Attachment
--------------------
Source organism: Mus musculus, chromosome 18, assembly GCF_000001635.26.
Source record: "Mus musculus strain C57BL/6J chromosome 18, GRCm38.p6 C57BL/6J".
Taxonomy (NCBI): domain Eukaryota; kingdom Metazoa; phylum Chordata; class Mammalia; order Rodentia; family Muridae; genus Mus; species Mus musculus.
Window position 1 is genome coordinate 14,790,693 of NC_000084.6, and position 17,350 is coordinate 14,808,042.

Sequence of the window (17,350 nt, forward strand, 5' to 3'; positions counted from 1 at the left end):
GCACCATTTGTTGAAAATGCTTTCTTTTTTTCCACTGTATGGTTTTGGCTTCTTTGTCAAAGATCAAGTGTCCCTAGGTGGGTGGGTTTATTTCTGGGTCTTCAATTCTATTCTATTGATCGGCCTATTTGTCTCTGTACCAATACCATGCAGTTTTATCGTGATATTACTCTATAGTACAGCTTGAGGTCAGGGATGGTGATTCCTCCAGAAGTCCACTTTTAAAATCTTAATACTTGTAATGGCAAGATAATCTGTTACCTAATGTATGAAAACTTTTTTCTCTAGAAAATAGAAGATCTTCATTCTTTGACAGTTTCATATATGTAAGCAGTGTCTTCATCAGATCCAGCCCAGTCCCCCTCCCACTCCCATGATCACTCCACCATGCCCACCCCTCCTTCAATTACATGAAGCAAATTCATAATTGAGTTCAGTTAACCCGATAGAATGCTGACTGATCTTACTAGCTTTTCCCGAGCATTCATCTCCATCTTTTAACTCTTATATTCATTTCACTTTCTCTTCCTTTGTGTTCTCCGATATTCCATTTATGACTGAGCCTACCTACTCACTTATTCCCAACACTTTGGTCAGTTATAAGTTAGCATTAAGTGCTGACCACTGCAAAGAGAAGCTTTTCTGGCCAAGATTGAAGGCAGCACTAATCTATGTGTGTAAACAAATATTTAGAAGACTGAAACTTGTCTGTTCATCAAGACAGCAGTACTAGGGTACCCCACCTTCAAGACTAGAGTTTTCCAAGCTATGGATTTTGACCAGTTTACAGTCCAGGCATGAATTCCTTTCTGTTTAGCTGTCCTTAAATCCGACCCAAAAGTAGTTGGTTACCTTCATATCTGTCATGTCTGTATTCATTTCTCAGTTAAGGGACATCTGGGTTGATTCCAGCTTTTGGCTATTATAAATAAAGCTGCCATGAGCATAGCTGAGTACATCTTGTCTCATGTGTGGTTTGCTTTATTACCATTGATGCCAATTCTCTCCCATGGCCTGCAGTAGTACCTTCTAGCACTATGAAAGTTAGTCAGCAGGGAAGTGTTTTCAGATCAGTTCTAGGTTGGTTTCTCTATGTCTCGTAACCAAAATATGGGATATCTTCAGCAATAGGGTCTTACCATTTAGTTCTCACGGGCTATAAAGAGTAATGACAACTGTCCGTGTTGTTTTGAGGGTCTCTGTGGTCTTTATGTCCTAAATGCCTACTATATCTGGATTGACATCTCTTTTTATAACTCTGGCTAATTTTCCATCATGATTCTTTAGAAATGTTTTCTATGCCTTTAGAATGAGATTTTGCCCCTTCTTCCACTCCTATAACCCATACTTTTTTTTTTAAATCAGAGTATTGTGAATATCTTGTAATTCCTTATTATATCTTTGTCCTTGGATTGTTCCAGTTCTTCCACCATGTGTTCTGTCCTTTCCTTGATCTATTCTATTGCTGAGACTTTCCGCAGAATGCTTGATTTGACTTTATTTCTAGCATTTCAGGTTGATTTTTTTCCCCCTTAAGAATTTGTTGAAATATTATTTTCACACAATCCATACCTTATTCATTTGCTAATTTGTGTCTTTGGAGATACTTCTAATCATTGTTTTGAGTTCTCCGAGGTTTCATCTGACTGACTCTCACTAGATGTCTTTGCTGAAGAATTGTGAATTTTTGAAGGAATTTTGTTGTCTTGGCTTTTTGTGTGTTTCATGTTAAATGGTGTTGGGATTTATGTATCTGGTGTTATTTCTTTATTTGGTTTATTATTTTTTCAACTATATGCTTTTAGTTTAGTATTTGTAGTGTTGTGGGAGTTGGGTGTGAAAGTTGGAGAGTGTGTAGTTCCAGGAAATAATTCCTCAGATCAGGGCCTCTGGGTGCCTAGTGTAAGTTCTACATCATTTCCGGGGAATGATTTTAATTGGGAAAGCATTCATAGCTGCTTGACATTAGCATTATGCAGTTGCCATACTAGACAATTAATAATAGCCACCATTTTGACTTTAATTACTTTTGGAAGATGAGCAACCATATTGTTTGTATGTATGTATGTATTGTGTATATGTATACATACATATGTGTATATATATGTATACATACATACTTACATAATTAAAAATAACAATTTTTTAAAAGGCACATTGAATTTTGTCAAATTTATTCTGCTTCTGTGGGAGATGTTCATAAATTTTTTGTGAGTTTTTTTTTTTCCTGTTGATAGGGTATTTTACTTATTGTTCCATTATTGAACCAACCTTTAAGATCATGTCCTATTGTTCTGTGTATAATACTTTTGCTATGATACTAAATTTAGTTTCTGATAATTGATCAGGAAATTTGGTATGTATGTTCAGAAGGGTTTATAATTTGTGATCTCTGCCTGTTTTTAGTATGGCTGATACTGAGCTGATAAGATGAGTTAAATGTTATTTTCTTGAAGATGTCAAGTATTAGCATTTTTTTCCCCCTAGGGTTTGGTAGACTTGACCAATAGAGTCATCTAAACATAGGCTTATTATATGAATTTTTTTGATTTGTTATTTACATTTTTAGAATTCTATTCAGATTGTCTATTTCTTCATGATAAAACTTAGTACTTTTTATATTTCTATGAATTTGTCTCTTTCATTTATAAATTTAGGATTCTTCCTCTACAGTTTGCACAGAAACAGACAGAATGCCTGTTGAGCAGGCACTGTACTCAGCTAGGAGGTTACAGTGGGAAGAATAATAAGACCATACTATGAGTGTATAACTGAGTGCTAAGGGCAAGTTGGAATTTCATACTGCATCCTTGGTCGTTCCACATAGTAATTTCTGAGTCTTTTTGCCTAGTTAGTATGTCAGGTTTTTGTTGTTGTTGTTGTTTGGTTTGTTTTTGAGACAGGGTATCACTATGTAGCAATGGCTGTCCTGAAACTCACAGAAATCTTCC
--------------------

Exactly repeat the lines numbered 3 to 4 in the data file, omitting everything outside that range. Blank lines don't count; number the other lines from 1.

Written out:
Taxonomy (NCBI): domain Eukaryota; kingdom Metazoa; phylum Chordata; class Mammalia; order Rodentia; family Muridae; genus Mus; species Mus musculus.
Window position 1 is genome coordinate 14,790,693 of NC_000084.6, and position 17,350 is coordinate 14,808,042.